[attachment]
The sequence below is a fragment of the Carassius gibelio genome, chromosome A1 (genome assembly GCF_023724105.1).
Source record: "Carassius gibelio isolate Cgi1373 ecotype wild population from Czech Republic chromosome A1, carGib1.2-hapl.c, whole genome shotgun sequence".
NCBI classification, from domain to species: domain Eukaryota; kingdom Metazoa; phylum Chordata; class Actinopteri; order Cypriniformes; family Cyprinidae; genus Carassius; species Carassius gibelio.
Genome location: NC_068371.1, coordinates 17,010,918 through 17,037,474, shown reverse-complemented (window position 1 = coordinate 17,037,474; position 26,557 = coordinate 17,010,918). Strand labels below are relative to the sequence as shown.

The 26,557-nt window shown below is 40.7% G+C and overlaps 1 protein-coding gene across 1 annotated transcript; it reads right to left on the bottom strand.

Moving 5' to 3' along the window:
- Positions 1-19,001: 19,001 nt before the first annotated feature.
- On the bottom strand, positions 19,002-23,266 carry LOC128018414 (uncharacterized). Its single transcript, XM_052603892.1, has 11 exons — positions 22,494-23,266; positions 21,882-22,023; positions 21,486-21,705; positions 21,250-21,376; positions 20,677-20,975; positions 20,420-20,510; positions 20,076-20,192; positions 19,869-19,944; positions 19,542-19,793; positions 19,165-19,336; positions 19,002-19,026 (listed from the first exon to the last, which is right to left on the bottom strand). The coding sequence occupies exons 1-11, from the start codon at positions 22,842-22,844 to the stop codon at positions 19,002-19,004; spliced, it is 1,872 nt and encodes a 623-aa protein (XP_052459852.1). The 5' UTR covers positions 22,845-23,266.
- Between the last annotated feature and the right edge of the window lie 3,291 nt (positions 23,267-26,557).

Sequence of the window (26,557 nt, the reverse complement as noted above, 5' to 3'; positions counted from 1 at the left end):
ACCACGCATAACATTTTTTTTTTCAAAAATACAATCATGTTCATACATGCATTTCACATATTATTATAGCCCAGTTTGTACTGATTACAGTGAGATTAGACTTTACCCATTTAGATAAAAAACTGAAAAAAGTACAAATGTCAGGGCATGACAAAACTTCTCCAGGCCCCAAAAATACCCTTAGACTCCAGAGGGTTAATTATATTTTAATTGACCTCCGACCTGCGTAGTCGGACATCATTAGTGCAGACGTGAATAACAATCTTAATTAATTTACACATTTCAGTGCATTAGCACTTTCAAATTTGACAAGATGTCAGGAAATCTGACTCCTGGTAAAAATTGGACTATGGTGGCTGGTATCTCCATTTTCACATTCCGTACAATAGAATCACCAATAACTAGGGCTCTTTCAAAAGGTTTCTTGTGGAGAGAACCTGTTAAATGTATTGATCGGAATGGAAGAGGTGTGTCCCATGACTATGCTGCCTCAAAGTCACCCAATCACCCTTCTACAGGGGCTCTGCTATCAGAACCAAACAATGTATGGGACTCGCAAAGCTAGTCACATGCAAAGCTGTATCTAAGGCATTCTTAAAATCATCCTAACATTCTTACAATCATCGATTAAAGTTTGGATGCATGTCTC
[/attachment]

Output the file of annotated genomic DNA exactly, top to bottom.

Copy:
The sequence below is a fragment of the Carassius gibelio genome, chromosome A1 (genome assembly GCF_023724105.1).
Source record: "Carassius gibelio isolate Cgi1373 ecotype wild population from Czech Republic chromosome A1, carGib1.2-hapl.c, whole genome shotgun sequence".
NCBI classification, from domain to species: domain Eukaryota; kingdom Metazoa; phylum Chordata; class Actinopteri; order Cypriniformes; family Cyprinidae; genus Carassius; species Carassius gibelio.
Genome location: NC_068371.1, coordinates 17,010,918 through 17,037,474, shown reverse-complemented (window position 1 = coordinate 17,037,474; position 26,557 = coordinate 17,010,918). Strand labels below are relative to the sequence as shown.

The 26,557-nt window shown below is 40.7% G+C and overlaps 1 protein-coding gene across 1 annotated transcript; it reads right to left on the bottom strand.

Moving 5' to 3' along the window:
- Positions 1-19,001: 19,001 nt before the first annotated feature.
- On the bottom strand, positions 19,002-23,266 carry LOC128018414 (uncharacterized). Its single transcript, XM_052603892.1, has 11 exons — positions 22,494-23,266; positions 21,882-22,023; positions 21,486-21,705; positions 21,250-21,376; positions 20,677-20,975; positions 20,420-20,510; positions 20,076-20,192; positions 19,869-19,944; positions 19,542-19,793; positions 19,165-19,336; positions 19,002-19,026 (listed from the first exon to the last, which is right to left on the bottom strand). The coding sequence occupies exons 1-11, from the start codon at positions 22,842-22,844 to the stop codon at positions 19,002-19,004; spliced, it is 1,872 nt and encodes a 623-aa protein (XP_052459852.1). The 5' UTR covers positions 22,845-23,266.
- Between the last annotated feature and the right edge of the window lie 3,291 nt (positions 23,267-26,557).

Sequence of the window (26,557 nt, the reverse complement as noted above, 5' to 3'; positions counted from 1 at the left end):
ACCACGCATAACATTTTTTTTTTCAAAAATACAATCATGTTCATACATGCATTTCACATATTATTATAGCCCAGTTTGTACTGATTACAGTGAGATTAGACTTTACCCATTTAGATAAAAAACTGAAAAAAGTACAAATGTCAGGGCATGACAAAACTTCTCCAGGCCCCAAAAATACCCTTAGACTCCAGAGGGTTAATTATATTTTAATTGACCTCCGACCTGCGTAGTCGGACATCATTAGTGCAGACGTGAATAACAATCTTAATTAATTTACACATTTCAGTGCATTAGCACTTTCAAATTTGACAAGATGTCAGGAAATCTGACTCCTGGTAAAAATTGGACTATGGTGGCTGGTATCTCCATTTTCACATTCCGTACAATAGAATCACCAATAACTAGGGCTCTTTCAAAAGGTTTCTTGTGGAGAGAACCTGTTAAATGTATTGATCGGAATGGAAGAGGTGTGTCCCATGACTATGCTGCCTCAAAGTCACCCAATCACCCTTCTACAGGGGCTCTGCTATCAGAACCAAACAATGTATGGGACTCGCAAAGCTAGTCACATGCAAAGCTGTATCTAAGGCATTCTTAAAATCATCCTAACATTCTTACAATCATCGATTAAAGTTTGGATGCATGTCTC